(Question 3)What is the difference between simple indeterminism and free will?

I'm not sure what that question means, so I'll leave it to someone else.

(Question 4) What human ancestors had free will? By which process had free will evolved?

Rand and Objectivism is hardly able to answer a question like that: it is for biologists and some genre of historians. It is possible that the mechanism behind what we call free-will is something that humans have to a certain degree, that certain other animals have to a lesser degree, and so on...down to amoeba.

Share this post


Link to post
Share on other sites

> My goal is to "scientifically" break down Objectivism to see what it's made of and how the pieces fit together; I'm doing it to get some closure for myself.

 

If you want to do that, one of the things you need to do is grasp its foundations in metaphysics and epistemology.  You're asking some questions about logic, which is a small part of that step. 

 

But if you do not know what the non-fiction books have said about the metaphysical and epistemological foundations, a series of questions and answers won't be enough.  There is material across thousands of pages to clarify, connect, classify, explain, unite by means of concepts, assign level of importance to. 

 

For any idea in an abstract system of thought, you need to know examples, problems, identifications of factual relationships, identification of corollaries, integration of new knowledge with a familiar context, and what conditions any attempt at applying the idea to reality. 

 

A definition may help clarify the content but only after you have the content.

 

A series of syllogisms may give you some sense of organization but only after you have something to organize.

 

What you need is context.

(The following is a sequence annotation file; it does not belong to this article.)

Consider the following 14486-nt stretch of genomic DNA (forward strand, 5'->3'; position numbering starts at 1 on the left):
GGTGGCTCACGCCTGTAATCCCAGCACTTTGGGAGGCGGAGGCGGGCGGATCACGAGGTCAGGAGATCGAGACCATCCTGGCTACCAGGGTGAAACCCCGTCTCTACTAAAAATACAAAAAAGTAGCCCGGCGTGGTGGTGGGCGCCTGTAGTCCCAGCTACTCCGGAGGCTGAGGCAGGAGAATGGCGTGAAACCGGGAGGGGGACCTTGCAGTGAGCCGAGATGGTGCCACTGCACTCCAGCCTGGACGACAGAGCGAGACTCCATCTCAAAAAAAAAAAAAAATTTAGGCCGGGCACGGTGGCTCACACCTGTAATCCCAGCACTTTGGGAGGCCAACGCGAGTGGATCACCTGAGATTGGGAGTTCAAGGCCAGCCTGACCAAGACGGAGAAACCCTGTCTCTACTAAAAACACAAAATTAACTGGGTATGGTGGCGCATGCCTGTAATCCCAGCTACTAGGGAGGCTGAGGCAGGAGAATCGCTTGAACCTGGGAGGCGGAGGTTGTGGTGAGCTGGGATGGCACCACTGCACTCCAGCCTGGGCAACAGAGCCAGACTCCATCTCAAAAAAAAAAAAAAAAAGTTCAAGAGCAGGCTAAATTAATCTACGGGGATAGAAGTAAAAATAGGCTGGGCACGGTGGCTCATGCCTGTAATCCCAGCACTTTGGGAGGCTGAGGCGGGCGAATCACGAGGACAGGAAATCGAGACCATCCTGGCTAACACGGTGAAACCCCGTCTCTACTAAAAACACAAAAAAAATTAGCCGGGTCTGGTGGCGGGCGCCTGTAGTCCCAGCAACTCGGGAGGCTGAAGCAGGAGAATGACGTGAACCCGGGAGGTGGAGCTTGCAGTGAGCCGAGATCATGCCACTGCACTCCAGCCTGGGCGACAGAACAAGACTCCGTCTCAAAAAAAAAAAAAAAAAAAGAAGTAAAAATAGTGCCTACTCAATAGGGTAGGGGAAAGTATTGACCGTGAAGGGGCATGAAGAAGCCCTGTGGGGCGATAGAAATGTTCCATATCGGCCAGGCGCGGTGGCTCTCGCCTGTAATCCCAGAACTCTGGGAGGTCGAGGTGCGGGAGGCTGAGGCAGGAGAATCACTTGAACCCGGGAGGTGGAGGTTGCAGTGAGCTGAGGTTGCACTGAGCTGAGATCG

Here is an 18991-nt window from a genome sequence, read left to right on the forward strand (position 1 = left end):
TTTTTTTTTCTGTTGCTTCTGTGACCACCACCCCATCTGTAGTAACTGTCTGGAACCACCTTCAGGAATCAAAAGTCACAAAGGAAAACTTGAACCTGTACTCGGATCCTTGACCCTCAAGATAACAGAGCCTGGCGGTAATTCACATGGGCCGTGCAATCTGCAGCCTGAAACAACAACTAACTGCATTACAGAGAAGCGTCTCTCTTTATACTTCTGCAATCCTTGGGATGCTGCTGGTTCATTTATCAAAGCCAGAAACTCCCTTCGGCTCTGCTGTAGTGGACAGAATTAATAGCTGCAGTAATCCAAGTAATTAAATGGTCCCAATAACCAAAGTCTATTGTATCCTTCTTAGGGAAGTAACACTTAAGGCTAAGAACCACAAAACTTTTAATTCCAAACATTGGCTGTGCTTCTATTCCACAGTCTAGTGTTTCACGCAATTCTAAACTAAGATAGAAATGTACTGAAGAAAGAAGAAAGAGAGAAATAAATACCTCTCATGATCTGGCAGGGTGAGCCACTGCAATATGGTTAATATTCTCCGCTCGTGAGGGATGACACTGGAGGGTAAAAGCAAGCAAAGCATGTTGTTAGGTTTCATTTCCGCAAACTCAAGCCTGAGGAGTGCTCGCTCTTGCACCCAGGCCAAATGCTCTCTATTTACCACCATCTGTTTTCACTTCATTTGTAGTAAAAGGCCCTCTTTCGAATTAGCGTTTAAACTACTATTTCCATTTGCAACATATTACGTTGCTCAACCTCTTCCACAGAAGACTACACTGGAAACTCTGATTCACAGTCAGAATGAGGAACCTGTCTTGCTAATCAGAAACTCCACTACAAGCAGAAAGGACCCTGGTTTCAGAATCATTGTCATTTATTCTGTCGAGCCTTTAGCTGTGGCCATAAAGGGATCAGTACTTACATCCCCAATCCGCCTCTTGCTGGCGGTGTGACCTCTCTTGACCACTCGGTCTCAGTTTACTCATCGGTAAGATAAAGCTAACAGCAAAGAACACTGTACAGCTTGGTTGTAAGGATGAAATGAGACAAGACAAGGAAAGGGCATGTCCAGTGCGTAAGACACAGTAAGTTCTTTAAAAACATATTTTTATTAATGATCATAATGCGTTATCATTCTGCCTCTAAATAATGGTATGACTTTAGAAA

You say:

> that a small summary or quotation will not do.

 

That is because you wouldn't have the context for understanding or judging the summary or quotation.

 

The only way you can understand Objectivism without spending money is to obtain a copy from someone who has one.

 

If none are conveniently available, I don't see a way to resolve your conflict.

Share this post


Link to post
Share on other sites

"Existence (the sum of everything existing) is non-trivial,"

Could you explain what you mean by "non-trivial" here?

That at least something exists.

 

"The first two statements are the familiar cogito ergo sum, told backwards."

Although I think I get what you mean to say here, "I think, therefore I am" reversed would be "I am, therefore I think" and that's not exactly right in the implication that just because something exists it must think. Plenty of existents don't think.

Descartes said: "cogito ergo sum". Rand said: "Sum, cogito".

 

Alright, so, attributes. Attributes are not existents, they are aspects of existents and as such cannot exist independently. "Hot" is a type of attribute for example. Lots of things are capable of having the attribute of hotness - a frying pan that's been on the stove for a while, the sun, lava, et cetera. Note though that hotness never exists by itself.

I'll elaborate a bit. It seems that treating attributes as predicates implies that they exist independently of existents. For example, consider a sentence "our sun is hot, and this area of lava is hot". Are the two instances of "hot" here referring to the same attribute?

Suppose that "hot" in the above sentence refers to the same attribute for both sun and lava. Then "hot" doesn't seem to depend on either one of these existents. It may in some way depend on all existents it's applicable to, but not a single one in particular.

Suppose now that "hot" refers to different attributes for sun and lava. Now, let's introduce another attribute of lava: "liquid". Consider the following sentences: "lava is hot", and "lava is liquid". Is there a difference between them? It seems not: both these attributes are unique for lava, so I can't see any distinction one can draw between them.